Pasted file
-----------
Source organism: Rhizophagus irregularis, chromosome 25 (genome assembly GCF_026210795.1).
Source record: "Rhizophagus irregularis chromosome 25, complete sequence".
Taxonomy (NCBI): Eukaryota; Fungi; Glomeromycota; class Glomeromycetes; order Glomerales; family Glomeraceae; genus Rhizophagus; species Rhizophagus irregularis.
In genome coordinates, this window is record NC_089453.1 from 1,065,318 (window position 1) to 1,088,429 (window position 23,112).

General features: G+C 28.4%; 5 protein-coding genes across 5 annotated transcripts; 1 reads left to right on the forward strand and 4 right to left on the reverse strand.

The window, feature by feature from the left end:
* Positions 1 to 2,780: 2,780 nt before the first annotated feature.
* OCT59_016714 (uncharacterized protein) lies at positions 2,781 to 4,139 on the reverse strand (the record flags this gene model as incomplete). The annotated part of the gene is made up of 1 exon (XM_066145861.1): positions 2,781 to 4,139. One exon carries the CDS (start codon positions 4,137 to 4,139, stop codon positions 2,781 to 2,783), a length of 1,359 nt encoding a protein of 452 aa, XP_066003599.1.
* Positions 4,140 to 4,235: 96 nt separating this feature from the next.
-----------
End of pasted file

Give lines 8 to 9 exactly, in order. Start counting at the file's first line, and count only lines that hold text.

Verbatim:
* OCT59_016714 (uncharacterized protein) lies at positions 2,781 to 4,139 on the reverse strand (the record flags this gene model as incomplete). The annotated part of the gene is made up of 1 exon (XM_066145861.1): positions 2,781 to 4,139. One exon carries the CDS (start codon positions 4,137 to 4,139, stop codon positions 2,781 to 2,783), a length of 1,359 nt encoding a protein of 452 aa, XP_066003599.1.
* Positions 4,140 to 4,235: 96 nt separating this feature from the next.